The ultimate guide to in-app feedback

in app feedback guide featured image
November 6, 2023
11 minutes
Reading time

Collecting user feedback is undeniably a key aspect of refining and enhancing any app to meet customer needs.

However, a common pitfall many teams and businesses encounter is relying on complicated feedback collection methods, often deterring users from sharing their insights.

The solution? In-app feedback.

This streamlined approach simplifies the feedback process for users and ensures that developers receive timely and relevant input directly from the app environment.

In this guide, we’ll delve into the nuances of in-app feedback, breaking down what it is, and its importance, and give you some practical steps to integrate it into your app.

Let’s begin.

What is in-app feedback

Getting a lot of quality feedback is necessary for understanding users and their preferences.

But what exactly sets in-app feedback apart?

In-app feedback is a method where users share their thoughts, experiences, and suggestions directly within the app’s environment, without the need to navigate elsewhere.

This method is a game-changer, as it complements traditional feedback collection techniques like email surveys and filling out forms on a dedicated webpage.

It streamlines the process for your users instead of making them jump through hoops to share their insights.

Take, for instance, a screen like the one below appearing within an app.

in app feedback rating screenshot
Source: NightHelper

These in-app feedback popups can appear anywhere within the app, prompting users to express their thoughts right then and there.

It offers real-time insights, capturing the user’s immediate feelings and perceptions.

The example above asks for more general feedback.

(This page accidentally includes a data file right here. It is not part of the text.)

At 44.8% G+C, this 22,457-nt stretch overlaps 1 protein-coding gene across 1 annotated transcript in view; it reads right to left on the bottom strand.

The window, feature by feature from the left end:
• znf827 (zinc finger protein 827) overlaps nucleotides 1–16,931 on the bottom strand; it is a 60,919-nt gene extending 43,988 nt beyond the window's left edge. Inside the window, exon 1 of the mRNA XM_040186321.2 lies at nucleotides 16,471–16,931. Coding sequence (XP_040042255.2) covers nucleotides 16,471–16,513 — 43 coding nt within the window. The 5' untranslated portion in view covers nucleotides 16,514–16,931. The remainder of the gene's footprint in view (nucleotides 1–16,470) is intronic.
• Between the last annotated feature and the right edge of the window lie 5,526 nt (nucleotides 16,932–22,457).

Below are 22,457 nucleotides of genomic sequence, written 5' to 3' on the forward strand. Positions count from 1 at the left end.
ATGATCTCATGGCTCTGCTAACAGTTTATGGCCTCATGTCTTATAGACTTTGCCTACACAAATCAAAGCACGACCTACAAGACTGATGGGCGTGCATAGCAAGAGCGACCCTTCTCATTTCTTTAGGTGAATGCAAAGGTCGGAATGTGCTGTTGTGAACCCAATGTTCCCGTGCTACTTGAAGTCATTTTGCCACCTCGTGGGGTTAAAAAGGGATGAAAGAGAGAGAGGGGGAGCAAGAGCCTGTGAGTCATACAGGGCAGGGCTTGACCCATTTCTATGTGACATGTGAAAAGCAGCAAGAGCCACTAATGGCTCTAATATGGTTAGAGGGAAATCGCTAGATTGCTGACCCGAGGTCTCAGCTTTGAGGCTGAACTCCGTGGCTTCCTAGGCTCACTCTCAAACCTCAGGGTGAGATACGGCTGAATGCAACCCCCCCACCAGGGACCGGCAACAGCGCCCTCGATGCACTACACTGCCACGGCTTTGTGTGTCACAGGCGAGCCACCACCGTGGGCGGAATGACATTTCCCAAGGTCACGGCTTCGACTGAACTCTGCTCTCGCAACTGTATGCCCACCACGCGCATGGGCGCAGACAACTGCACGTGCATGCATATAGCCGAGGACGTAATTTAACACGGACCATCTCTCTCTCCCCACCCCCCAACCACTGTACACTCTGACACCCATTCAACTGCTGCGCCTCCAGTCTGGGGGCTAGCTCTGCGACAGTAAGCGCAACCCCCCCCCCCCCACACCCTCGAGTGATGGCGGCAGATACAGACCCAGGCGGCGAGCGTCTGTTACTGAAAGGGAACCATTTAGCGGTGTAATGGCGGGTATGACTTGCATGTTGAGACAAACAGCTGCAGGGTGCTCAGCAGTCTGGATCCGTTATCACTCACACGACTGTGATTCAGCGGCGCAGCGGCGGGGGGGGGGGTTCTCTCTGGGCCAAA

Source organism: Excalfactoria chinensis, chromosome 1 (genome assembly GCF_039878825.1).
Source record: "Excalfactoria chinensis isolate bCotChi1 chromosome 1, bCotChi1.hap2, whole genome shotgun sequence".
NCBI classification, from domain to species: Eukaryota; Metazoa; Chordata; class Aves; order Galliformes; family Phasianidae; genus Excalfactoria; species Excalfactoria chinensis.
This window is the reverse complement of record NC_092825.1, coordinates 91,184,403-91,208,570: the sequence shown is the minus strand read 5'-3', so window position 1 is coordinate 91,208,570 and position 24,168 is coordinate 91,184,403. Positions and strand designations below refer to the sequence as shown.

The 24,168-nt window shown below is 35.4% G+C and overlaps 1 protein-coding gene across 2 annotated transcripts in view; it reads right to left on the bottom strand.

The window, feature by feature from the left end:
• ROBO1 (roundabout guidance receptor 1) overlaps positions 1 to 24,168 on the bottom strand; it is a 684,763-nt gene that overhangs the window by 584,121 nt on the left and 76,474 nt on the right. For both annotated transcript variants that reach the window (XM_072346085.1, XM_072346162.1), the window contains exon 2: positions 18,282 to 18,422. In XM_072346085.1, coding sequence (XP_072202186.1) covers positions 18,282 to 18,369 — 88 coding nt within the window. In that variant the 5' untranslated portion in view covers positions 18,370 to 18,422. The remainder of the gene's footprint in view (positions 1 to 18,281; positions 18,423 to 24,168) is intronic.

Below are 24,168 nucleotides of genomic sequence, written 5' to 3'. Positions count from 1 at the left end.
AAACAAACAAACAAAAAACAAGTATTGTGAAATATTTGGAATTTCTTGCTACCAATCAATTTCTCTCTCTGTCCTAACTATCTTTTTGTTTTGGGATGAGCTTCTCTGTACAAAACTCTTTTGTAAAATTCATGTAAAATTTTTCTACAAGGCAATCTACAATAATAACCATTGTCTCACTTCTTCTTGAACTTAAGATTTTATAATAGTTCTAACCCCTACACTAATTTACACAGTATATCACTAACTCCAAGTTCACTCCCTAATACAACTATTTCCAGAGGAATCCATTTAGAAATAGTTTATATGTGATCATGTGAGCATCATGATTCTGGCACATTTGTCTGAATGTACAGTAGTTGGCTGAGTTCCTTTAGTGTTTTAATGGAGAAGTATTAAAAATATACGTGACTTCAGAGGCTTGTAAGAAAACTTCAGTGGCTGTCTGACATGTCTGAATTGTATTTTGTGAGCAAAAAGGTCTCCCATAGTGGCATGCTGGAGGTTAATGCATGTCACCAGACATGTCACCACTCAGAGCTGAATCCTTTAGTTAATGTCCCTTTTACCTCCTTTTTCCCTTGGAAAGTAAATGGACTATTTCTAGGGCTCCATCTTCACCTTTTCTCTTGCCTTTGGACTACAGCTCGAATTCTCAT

But other than a user’s overall impression of your app, you can get contextual in-app feedback as well.

in app feedback star rating system example
Source: Shake

Questions like the one above can be triggered after specific user actions.

For instance, after completing a purchase, you can get feedback tied to the user’s particular interactions with the checkout process, making it easier to pinpoint areas of improvement or any issues that might have occurred.

Overall, in-app feedback aims to make feedback collection straightforward, regardless of the type of feedback you collect.

Reasons to collect in-app feedback

With the essence of in-app feedback out of the way, it’s time to explore the reasons why you should collect it.

Before we go into specifics, remember that the key reason to use this feedback collection method is its simplicity and immediacy.

Unlike traditional methods that might feel detached or tedious, in-app feedback is seamlessly integrated within an app.

Users don’t have to switch to a browser or follow lengthy procedures, which results in more genuine and useful feedback that captures thoughts in the moment.

To illustrate our point, let’s now dive into three benefits that make in-app feedback indispensable.

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Planning future updates

Every app, no matter how polished, has room for improvement.

But how do you prioritize what to change?

In-app feedback can provide crucial insights that can steer your decisions toward updating an app in a way that positively affects the most users at once.

For instance, if a lot of users consistently report the same issue, it’s a clear sign that it needs attention.

Severe bugs might need a hotfix, while minor problems can be bundled and addressed in future updates.

But it’s not just about troubleshooting.

You can use in-app feedback to plan out feature updates as well.

Say a user thought of a clever idea on how to improve some aspect of your app by adding a new functionality.

If they need to exit the app and find an online feedback form, they might lose interest in sharing their insight or forget the idea in the process.

Instead, by enabling in-app feedback collection, you can make it easy for users to send their thoughts instantly to you.

screenshot of app improvement suggestions
Source: Rapidr

To optimize this process even further, you can use tools that allow users to see all feedback and vote on the changes they want to see the most.

You can see what these feature requests look like in the screenshot above.

With each update, you can take the most highly-voted feedback and have your team implement the suggestion into the app.